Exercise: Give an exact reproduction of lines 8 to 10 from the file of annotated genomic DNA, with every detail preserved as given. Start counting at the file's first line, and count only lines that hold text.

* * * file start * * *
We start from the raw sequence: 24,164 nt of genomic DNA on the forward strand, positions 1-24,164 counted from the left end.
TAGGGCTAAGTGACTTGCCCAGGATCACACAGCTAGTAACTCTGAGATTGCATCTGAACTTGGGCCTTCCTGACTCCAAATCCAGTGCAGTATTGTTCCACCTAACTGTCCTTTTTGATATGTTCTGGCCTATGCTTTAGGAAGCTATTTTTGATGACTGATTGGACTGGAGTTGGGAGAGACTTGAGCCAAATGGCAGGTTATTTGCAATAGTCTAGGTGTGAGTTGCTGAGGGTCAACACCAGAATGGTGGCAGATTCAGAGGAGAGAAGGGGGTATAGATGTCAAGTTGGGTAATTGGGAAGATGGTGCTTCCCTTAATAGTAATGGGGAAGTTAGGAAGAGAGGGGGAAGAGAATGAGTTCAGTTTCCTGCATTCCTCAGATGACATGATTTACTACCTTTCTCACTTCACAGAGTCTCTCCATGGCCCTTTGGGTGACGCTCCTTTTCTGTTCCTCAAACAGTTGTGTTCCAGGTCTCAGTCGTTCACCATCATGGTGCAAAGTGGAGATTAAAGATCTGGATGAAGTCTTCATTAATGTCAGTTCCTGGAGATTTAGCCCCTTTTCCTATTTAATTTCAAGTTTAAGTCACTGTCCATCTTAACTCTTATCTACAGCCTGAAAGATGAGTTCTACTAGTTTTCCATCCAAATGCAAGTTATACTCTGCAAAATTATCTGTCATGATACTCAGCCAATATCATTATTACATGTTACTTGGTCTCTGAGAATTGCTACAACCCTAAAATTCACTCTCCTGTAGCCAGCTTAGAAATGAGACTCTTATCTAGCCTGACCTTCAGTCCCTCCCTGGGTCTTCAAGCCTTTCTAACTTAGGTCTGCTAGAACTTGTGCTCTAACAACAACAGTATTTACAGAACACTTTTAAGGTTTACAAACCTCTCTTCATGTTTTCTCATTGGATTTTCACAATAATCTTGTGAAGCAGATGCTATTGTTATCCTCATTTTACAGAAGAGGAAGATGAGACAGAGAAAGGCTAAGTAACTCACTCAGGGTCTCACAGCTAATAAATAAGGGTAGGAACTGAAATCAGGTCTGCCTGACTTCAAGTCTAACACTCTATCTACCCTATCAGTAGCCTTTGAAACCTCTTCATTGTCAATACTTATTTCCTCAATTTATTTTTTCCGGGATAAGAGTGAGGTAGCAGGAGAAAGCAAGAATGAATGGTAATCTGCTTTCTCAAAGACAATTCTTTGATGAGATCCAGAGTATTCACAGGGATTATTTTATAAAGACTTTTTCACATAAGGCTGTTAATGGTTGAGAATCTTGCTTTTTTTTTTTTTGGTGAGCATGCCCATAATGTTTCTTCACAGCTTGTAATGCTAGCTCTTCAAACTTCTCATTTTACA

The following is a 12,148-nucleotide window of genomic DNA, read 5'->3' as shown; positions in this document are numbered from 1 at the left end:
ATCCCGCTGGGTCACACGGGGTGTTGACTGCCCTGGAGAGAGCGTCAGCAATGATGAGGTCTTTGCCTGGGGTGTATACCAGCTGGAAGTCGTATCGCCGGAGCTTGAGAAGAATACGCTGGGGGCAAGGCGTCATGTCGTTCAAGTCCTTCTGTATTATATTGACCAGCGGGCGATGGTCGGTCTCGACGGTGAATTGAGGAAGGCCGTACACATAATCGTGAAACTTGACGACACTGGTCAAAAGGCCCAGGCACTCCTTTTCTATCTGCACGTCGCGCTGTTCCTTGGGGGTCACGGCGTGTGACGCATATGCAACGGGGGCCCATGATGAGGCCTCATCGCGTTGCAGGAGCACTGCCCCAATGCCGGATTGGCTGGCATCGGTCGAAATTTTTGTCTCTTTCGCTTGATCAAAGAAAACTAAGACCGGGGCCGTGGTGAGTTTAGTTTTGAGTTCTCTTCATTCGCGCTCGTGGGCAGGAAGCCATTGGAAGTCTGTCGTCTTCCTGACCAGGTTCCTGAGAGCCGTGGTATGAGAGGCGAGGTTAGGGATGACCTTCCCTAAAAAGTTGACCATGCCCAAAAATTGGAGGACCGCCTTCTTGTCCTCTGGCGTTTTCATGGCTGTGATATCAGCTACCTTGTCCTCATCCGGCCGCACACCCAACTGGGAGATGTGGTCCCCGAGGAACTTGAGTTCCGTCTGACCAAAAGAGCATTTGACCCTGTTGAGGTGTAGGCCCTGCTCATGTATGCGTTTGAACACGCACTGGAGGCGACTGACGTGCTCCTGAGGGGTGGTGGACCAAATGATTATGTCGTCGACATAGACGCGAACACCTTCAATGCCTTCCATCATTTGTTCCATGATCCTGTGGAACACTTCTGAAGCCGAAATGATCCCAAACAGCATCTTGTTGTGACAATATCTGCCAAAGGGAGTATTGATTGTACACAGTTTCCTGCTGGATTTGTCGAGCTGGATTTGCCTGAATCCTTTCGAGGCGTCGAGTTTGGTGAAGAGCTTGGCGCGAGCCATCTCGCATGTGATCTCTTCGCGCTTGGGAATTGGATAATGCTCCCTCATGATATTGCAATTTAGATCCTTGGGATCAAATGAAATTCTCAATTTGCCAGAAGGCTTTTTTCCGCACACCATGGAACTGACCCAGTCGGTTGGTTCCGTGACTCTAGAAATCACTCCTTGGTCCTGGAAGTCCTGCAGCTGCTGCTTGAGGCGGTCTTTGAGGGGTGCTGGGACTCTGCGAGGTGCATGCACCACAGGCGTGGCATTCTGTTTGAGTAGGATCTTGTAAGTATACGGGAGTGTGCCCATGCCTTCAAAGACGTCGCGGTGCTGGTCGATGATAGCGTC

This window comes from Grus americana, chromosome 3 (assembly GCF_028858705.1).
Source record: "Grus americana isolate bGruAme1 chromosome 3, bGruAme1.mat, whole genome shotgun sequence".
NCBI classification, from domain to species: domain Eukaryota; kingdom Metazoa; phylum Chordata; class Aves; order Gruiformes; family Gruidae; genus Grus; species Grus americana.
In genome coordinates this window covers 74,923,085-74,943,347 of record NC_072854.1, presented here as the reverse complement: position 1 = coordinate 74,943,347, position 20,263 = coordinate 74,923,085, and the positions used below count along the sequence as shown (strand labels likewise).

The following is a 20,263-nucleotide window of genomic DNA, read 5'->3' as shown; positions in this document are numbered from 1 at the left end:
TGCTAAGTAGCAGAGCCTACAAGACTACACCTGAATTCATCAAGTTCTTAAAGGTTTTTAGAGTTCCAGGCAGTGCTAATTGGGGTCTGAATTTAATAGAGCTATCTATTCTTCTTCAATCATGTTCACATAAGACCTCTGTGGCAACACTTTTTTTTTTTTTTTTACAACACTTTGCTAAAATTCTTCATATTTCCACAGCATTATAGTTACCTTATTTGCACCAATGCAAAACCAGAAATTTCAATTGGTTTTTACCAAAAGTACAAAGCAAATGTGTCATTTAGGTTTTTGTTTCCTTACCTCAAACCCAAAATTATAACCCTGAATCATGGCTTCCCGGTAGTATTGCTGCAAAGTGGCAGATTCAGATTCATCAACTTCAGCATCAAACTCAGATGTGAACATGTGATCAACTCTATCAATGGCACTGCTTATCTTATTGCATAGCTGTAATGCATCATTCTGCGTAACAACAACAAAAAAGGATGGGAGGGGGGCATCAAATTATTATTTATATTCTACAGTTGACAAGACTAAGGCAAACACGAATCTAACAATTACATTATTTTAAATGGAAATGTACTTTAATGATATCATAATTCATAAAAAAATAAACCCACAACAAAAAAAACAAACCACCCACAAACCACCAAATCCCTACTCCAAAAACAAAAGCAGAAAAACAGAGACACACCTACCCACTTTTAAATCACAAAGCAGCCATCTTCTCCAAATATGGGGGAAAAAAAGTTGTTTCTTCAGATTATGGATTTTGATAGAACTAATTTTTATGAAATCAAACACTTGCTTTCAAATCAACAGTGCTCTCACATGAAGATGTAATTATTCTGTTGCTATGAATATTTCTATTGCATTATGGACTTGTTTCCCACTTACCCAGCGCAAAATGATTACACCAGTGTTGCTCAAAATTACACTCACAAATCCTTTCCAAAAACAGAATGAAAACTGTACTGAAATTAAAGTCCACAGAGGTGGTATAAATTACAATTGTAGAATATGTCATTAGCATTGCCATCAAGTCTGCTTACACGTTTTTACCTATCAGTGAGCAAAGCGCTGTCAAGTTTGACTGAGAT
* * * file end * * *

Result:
In genome coordinates this window covers 74,923,085-74,943,347 of record NC_072854.1, presented here as the reverse complement: position 1 = coordinate 74,943,347, position 20,263 = coordinate 74,923,085, and the positions used below count along the sequence as shown (strand labels likewise).

The following is a 20,263-nucleotide window of genomic DNA, read 5'->3' as shown; positions in this document are numbered from 1 at the left end:
TGCTAAGTAGCAGAGCCTACAAGACTACACCTGAATTCATCAAGTTCTTAAAGGTTTTTAGAGTTCCAGGCAGTGCTAATTGGGGTCTGAATTTAATAGAGCTATCTATTCTTCTTCAATCATGTTCACATAAGACCTCTGTGGCAACACTTTTTTTTTTTTTTTTACAACACTTTGCTAAAATTCTTCATATTTCCACAGCATTATAGTTACCTTATTTGCACCAATGCAAAACCAGAAATTTCAATTGGTTTTTACCAAAAGTACAAAGCAAATGTGTCATTTAGGTTTTTGTTTCCTTACCTCAAACCCAAAATTATAACCCTGAATCATGGCTTCCCGGTAGTATTGCTGCAAAGTGGCAGATTCAGATTCATCAACTTCAGCATCAAACTCAGATGTGAACATGTGATCAACTCTATCAATGGCACTGCTTATCTTATTGCATAGCTGTAATGCATCATTCTGCGTAACAACAACAAAAAAGGATGGGAGGGGGGCATCAAATTATTATTTATATTCTACAGTTGACAAGACTAAGGCAAACACGAATCTAACAATTACATTATTTTAAATGGAAATGTACTTTAATGATATCATAATTCATAAAAAAATAAACCCACAACAAAAAAAACAAACCACCCACAAACCACCAAATCCCTACTCCAAAAACAAAAGCAGAAAAACAGAGACACACCTACCCACTTTTAAATCACAAAGCAGCCATCTTCTCCAAATATGGGGGAAAAAAAGTTGTTTCTTCAGATTATGGATTTTGATAGAACTAATTTTTATGAAATCAAACACTTGCTTTCAAATCAACAGTGCTCTCACATGAAGATGTAATTATTCTGTTGCTATGAATATTTCTATTGCATTATGGACTTGTTTCCCACTTACCCAGCGCAAAATGATTACACCAGTGTTGCTCAAAATTACACTCACAAATCCTTTCCAAAAACAGAATGAAAACTGTACTGAAATTAAAGTCCACAGAGGTGGTATAAATTACAATTGTAGAATATGTCATTAGCATTGCCATCAAGTCTGCTTACACGTTTTTACCTATCAGTGAGCAAAGCGCTGTCAAGTTTGACTGAGAT